Mockingjay, by Suzanne Collins, Book Review

***Mockingjay is book three in the Hunger Games trilogy. If you have not read the first two, skip to my Hunger Games review (book one) or my Catching Fire review (book two).

mockingjayIt’s over. I’ve finished the last book. Mockingjay ends as I knew it must end. And Katniss claims the man I knew she must choose. Yet the getting there elicited every emotion. I feel like I’ve been away on a long, traumatic journey and now I’m utterly spent. For hours, these pages have compelled me to push on through a grim, dark place before emerging with a tiny ray of hope, but now that I’ve succeeded, I miss Panem. I miss the characters that have become my friends. I want to go back there.

Mockingjay did not grab me immediately as The Hunger Games and Catching Fire did. It works in a little slower. I hated district 13 and felt like Katniss was wasting time there. I chaffed with her, wanting to get out in open air. Join the rebellion. Yet the interplay between characters was more intense. This book had a wider scope, with a wider cast, and deeper loss. It’s loaded with impossible choices, impossible consequences, and truths about humanity’s strengths and weaknesses. Ms. Collins digs more deeply into her characters, ferreting out motives and illuminating both flaws and honor. She wields effective symbols and draws honest conclusions. This, I believe, is the deepest book of her trilogy, yet it isn’t totally satisfying. Especially, I was wishing for some personal interaction between main characters in the final chapter instead of a sweeping finish.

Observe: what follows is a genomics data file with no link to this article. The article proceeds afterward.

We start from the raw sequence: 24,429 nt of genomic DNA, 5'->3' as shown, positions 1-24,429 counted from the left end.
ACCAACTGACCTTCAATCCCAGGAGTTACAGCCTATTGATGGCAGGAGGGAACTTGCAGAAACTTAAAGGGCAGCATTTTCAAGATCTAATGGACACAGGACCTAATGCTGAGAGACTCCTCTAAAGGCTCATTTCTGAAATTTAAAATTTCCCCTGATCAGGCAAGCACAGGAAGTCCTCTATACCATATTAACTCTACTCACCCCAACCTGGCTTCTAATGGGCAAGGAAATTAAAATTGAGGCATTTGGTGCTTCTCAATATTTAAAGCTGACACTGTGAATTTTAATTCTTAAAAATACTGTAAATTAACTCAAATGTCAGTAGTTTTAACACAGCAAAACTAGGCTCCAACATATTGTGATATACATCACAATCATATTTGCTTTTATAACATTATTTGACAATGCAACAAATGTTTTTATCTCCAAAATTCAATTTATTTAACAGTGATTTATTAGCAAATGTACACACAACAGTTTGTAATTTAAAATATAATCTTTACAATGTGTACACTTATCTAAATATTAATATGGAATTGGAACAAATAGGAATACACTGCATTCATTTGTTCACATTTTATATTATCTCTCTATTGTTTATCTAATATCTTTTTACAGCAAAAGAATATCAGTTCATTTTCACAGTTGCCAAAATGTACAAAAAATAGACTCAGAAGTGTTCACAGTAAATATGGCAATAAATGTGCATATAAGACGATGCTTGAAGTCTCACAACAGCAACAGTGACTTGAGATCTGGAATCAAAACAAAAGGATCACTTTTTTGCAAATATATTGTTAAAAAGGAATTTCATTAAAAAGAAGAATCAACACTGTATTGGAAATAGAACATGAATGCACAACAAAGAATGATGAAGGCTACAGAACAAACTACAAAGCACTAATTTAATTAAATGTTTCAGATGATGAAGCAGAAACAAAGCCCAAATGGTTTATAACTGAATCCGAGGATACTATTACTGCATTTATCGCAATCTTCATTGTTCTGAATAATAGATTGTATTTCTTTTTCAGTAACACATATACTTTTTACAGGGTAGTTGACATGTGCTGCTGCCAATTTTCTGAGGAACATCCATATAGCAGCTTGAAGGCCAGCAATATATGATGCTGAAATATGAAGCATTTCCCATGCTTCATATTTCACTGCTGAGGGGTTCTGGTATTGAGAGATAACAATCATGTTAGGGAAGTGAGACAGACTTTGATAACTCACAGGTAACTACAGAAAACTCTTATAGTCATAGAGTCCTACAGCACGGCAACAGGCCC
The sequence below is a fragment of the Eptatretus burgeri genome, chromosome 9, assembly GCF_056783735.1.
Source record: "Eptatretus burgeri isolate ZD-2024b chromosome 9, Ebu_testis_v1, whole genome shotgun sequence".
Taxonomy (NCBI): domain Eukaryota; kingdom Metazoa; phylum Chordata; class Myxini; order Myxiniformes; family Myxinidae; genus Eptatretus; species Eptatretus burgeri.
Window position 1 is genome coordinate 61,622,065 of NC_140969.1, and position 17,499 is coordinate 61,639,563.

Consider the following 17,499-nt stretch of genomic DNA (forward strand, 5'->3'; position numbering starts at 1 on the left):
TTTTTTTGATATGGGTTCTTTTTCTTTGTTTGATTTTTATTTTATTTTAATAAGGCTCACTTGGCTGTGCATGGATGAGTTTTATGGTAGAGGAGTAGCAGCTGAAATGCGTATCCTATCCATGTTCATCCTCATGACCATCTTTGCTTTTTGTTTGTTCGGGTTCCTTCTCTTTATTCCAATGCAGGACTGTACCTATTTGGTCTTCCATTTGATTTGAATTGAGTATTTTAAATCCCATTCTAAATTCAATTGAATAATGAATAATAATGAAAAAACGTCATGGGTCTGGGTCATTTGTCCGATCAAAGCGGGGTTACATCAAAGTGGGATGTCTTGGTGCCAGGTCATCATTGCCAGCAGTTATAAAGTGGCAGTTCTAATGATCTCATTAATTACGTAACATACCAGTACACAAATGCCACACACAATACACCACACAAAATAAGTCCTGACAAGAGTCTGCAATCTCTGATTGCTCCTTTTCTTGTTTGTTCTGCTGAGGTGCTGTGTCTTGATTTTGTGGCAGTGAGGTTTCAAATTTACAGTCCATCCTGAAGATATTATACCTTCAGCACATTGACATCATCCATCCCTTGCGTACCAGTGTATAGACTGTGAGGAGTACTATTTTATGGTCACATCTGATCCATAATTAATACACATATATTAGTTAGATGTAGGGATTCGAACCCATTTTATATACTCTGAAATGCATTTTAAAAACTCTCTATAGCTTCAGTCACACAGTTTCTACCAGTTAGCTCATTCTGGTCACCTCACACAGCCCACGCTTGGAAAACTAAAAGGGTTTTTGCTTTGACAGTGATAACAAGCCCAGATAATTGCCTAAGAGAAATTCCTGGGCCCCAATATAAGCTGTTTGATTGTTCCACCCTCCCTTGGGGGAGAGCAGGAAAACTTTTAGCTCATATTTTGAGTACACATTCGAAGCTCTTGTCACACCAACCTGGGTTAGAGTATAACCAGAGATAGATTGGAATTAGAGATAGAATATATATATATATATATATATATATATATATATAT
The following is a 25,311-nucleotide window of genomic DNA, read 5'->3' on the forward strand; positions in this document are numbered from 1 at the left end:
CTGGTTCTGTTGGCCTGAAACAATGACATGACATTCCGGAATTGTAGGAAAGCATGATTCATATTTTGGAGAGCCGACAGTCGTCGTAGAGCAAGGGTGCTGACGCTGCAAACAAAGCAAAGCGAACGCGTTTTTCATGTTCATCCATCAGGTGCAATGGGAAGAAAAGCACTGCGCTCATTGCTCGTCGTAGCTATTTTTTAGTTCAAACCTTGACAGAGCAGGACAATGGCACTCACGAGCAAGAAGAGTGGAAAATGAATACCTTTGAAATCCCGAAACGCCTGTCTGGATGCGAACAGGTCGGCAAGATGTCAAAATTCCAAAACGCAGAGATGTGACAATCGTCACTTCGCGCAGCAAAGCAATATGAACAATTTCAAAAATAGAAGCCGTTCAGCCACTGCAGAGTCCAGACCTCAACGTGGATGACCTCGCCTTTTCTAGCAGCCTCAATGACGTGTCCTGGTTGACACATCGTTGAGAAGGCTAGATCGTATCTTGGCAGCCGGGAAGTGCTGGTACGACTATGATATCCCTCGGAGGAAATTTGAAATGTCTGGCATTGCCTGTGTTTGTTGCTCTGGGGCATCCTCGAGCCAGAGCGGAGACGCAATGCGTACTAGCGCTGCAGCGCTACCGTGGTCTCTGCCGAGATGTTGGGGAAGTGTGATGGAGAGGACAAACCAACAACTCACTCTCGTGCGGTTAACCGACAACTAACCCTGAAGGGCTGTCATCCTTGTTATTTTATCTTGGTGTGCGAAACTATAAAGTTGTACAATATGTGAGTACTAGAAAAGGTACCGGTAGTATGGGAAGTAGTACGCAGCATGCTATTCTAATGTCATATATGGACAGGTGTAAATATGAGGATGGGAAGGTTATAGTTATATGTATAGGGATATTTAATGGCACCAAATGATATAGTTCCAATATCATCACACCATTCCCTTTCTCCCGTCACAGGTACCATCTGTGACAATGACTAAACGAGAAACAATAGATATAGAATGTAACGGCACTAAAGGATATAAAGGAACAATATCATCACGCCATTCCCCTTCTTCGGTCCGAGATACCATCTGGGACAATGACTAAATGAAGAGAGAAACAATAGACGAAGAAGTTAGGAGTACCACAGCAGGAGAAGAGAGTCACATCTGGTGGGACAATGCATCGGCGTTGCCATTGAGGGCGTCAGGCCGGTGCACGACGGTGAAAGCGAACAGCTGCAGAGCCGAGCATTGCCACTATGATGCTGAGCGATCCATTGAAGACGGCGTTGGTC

Yet again I caution parents of younger readers. Mockingjay has very, very dark moments. Thoughts of suicide, hopelessness, torture, drug dependence, forced prostitution, and violence on a massive scale. It is meant for mature readers. Age 12 or 13 at the very least, and even then with discretion. Honestly, I’d not let my child read this one till high school. But the book is not all darkness. It applauds friendship, family, freedom, honor, sacrifice, hope and life.

In conclusion, I rate The Hunger Games trilogy among my all-time favorites. Ms. Collins has drawn me into the world of Panem, created three characters I can’t help but love, and spun a story impossible to forget. Read them!

Books available as a box set.

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